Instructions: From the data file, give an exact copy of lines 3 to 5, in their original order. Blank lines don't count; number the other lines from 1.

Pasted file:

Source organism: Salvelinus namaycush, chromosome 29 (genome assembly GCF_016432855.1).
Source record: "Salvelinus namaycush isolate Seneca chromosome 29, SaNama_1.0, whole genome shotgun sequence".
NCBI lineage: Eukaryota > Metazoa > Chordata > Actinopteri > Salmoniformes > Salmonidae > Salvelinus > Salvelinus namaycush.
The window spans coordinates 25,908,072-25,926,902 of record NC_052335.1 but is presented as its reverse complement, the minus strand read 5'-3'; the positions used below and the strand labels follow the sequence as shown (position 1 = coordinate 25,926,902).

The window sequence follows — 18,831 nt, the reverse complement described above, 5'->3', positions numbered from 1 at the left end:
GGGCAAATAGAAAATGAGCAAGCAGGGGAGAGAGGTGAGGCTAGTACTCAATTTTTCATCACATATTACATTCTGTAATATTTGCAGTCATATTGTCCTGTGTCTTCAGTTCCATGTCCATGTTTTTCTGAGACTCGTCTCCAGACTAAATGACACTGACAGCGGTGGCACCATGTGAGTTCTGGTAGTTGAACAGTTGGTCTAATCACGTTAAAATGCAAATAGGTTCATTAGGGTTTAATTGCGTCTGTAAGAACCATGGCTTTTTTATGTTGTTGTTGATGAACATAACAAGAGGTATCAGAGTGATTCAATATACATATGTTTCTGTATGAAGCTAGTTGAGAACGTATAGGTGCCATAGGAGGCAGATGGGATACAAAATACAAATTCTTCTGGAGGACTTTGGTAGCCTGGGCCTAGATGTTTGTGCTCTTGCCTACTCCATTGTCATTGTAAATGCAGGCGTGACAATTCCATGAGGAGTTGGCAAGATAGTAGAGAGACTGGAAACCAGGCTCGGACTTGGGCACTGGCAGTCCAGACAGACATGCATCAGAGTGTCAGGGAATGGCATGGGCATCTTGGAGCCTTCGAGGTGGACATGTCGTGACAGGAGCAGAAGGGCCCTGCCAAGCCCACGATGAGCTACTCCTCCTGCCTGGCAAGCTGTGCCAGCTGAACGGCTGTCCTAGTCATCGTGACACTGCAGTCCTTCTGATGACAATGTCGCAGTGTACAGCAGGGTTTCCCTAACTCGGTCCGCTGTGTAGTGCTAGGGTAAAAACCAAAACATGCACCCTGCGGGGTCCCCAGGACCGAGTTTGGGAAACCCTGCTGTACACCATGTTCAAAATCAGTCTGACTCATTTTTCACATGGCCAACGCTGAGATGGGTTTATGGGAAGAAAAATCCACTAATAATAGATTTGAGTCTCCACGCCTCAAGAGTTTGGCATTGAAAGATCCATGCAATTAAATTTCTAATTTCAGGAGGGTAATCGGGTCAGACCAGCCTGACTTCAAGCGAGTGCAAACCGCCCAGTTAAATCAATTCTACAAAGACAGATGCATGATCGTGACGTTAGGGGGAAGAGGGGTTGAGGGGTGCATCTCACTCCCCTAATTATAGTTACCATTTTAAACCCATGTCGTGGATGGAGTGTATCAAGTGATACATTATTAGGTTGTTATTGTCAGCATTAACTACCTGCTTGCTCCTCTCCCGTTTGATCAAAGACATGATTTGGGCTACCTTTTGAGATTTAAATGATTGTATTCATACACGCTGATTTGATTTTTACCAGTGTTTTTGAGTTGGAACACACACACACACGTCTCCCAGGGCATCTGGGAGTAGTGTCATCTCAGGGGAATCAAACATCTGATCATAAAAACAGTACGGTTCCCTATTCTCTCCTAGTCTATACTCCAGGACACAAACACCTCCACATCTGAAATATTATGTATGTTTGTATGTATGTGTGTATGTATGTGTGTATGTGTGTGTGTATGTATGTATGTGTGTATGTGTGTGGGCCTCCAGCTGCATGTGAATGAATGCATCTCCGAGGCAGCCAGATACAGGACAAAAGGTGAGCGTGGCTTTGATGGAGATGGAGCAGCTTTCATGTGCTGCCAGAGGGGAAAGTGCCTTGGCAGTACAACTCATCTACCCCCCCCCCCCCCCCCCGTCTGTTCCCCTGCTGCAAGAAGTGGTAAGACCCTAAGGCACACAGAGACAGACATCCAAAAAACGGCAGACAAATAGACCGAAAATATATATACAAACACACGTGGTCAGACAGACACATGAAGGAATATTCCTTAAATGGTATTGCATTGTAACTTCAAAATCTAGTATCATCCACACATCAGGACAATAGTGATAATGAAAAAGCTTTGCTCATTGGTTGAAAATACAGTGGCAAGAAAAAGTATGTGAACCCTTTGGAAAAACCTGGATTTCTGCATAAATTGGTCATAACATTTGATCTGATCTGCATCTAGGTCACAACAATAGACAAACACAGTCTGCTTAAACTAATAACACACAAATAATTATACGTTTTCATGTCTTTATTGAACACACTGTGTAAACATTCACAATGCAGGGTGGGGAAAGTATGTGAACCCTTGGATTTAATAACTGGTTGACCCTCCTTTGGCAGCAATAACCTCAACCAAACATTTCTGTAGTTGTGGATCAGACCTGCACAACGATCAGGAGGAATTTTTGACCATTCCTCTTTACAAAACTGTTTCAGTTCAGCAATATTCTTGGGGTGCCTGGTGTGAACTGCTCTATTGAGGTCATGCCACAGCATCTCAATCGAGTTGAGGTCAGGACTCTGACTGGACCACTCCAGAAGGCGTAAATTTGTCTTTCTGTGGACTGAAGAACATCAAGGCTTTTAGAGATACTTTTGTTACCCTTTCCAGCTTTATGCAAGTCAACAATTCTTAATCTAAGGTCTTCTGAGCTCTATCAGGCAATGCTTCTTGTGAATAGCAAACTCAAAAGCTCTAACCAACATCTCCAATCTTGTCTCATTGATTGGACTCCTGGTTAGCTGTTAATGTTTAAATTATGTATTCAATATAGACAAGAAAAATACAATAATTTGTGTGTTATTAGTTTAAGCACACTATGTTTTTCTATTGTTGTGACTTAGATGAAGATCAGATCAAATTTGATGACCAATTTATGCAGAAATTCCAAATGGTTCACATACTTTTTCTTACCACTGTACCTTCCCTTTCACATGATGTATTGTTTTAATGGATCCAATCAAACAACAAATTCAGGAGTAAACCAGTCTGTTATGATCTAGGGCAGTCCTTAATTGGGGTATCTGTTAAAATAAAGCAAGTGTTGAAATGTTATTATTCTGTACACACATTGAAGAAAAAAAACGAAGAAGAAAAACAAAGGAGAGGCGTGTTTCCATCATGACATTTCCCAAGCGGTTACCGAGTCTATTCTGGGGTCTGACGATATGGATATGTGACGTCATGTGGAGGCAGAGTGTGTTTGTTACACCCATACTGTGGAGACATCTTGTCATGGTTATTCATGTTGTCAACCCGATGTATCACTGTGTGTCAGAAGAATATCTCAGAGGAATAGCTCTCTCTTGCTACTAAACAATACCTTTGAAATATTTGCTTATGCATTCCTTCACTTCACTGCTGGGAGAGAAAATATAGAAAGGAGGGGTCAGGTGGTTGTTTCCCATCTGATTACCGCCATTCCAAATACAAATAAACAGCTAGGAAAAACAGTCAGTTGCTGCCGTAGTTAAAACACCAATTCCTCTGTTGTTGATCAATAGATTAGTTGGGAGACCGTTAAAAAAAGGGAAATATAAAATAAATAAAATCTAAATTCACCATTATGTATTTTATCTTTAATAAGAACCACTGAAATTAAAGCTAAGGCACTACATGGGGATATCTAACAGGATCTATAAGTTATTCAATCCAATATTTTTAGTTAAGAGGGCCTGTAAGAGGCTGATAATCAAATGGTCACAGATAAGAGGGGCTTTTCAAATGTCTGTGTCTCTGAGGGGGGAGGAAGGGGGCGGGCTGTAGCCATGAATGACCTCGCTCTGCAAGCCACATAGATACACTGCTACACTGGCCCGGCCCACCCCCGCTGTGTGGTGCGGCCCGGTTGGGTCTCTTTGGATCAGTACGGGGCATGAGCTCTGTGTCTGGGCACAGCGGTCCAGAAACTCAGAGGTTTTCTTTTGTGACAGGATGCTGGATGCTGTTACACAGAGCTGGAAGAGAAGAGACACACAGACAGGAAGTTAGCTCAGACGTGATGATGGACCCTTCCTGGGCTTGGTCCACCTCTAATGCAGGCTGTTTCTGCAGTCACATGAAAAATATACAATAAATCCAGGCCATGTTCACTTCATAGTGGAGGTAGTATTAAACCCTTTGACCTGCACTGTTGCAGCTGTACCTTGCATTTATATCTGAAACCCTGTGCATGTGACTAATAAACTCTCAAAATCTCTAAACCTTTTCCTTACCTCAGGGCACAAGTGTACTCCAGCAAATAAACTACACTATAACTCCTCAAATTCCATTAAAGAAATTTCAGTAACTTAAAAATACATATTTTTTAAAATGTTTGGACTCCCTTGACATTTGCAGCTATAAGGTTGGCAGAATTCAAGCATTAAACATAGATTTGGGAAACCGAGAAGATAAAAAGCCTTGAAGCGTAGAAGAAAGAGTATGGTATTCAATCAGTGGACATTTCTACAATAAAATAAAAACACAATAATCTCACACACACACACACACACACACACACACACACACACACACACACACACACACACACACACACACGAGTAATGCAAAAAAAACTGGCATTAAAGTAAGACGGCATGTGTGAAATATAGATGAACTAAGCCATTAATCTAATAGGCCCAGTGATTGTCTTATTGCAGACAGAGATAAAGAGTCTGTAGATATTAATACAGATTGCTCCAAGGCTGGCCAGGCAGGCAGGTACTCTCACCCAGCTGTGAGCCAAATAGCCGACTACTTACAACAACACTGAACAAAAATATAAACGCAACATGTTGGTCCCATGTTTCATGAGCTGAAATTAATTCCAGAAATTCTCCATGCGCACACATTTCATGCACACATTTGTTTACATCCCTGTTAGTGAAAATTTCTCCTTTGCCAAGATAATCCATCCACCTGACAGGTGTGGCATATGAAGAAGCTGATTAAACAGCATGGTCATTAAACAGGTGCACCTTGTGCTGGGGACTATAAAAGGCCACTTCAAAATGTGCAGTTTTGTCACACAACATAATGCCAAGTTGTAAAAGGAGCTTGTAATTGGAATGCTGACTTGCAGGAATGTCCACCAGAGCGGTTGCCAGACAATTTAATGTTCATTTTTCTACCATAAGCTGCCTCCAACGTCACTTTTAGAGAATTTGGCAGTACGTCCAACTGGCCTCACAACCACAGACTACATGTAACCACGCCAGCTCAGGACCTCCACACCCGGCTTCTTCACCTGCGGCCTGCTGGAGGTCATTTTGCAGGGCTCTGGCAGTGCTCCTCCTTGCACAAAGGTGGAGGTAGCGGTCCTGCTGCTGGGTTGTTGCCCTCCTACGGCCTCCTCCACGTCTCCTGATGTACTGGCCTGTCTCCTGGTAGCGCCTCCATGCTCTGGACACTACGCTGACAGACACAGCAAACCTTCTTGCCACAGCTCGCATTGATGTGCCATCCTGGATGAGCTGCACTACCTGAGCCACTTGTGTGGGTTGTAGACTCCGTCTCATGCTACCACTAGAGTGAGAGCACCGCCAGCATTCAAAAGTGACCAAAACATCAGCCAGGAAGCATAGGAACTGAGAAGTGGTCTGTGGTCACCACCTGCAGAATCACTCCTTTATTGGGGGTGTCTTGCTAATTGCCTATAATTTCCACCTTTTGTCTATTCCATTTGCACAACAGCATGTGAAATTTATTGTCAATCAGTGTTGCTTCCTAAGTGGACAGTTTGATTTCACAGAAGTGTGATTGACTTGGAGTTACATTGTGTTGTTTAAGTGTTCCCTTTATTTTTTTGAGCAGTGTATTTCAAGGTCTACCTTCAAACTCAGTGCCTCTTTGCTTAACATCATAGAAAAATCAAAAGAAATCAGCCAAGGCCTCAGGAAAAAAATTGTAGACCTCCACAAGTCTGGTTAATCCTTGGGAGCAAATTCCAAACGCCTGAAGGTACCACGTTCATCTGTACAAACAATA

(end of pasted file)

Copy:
NCBI lineage: Eukaryota > Metazoa > Chordata > Actinopteri > Salmoniformes > Salmonidae > Salvelinus > Salvelinus namaycush.
The window spans coordinates 25,908,072-25,926,902 of record NC_052335.1 but is presented as its reverse complement, the minus strand read 5'-3'; the positions used below and the strand labels follow the sequence as shown (position 1 = coordinate 25,926,902).

The window sequence follows — 18,831 nt, the reverse complement described above, 5'->3', positions numbered from 1 at the left end: